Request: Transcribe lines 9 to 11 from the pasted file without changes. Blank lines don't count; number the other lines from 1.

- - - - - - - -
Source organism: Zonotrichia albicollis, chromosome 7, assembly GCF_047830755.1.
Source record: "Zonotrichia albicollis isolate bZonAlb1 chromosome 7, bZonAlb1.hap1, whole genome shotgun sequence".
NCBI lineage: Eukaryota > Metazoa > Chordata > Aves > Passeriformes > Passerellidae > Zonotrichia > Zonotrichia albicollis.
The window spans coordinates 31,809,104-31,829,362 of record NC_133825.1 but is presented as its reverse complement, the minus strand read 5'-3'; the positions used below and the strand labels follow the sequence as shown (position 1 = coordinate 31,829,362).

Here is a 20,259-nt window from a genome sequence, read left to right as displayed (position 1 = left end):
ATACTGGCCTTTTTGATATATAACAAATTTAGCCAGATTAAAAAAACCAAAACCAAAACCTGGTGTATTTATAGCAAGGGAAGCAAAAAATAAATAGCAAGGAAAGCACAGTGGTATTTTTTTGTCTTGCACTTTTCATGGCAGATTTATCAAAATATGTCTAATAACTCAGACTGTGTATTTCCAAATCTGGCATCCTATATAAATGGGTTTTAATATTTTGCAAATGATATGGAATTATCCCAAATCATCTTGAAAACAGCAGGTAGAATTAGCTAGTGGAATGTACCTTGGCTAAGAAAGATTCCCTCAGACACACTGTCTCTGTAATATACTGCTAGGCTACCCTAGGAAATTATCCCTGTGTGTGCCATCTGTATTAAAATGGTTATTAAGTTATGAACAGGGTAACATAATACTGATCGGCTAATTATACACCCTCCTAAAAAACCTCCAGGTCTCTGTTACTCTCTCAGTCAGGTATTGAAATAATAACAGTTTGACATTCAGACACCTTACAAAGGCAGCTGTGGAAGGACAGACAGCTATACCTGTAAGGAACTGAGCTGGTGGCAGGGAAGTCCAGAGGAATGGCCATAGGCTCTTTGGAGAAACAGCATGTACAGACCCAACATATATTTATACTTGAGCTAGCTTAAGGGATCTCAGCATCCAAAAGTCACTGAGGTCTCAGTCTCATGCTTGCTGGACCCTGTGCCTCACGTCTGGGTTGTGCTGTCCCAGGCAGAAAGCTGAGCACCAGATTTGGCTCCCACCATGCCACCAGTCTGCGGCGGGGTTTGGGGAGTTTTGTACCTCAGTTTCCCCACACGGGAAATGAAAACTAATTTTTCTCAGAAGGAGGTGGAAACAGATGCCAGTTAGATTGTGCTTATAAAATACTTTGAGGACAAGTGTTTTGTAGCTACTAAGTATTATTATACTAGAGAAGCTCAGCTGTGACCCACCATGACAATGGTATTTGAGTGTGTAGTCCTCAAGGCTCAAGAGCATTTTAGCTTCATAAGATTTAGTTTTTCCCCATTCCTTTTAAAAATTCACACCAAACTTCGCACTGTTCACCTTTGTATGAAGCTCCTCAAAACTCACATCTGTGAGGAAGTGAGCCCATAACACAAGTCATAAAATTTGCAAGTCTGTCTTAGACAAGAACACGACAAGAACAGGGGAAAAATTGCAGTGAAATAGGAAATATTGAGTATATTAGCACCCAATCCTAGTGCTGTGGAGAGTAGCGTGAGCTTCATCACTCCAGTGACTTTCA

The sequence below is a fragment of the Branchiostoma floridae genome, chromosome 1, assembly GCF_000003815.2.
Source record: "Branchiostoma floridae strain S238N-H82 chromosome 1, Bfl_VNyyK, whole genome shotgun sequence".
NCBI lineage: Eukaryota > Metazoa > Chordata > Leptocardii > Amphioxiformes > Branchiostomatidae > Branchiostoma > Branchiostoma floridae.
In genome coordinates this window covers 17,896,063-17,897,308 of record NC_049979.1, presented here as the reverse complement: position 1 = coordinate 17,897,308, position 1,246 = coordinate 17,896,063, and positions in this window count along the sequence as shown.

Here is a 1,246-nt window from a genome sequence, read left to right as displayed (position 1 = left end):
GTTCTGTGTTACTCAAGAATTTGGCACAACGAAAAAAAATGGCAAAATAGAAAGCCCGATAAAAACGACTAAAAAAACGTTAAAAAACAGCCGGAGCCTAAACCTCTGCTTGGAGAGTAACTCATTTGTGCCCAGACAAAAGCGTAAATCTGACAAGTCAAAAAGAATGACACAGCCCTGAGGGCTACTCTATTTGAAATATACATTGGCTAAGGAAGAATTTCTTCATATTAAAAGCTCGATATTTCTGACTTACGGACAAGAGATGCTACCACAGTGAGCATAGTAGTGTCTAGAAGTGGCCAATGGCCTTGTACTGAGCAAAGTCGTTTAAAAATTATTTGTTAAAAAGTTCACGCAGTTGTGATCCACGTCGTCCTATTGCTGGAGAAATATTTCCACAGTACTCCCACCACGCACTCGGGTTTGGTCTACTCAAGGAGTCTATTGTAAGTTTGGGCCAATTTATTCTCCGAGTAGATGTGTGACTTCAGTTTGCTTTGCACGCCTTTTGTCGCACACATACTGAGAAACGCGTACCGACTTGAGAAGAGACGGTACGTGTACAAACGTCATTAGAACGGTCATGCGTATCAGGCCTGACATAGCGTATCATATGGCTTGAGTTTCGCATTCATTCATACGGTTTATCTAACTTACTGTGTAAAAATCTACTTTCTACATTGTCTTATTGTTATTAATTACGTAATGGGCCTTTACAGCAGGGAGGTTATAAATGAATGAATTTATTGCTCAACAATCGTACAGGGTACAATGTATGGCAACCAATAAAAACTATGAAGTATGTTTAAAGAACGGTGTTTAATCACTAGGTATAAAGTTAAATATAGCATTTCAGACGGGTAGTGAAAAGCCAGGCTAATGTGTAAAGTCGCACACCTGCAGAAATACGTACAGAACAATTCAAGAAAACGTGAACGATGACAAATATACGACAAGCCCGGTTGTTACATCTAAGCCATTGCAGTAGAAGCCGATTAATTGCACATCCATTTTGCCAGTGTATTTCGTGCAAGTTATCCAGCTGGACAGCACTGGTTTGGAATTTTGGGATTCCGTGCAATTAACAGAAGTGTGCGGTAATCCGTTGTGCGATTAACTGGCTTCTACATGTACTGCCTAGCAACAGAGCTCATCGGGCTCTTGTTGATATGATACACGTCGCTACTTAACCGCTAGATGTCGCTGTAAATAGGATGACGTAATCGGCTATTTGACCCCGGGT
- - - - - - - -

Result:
NCBI lineage: Eukaryota > Metazoa > Chordata > Leptocardii > Amphioxiformes > Branchiostomatidae > Branchiostoma > Branchiostoma floridae.
In genome coordinates this window covers 17,896,063-17,897,308 of record NC_049979.1, presented here as the reverse complement: position 1 = coordinate 17,897,308, position 1,246 = coordinate 17,896,063, and positions in this window count along the sequence as shown.

Here is a 1,246-nt window from a genome sequence, read left to right as displayed (position 1 = left end):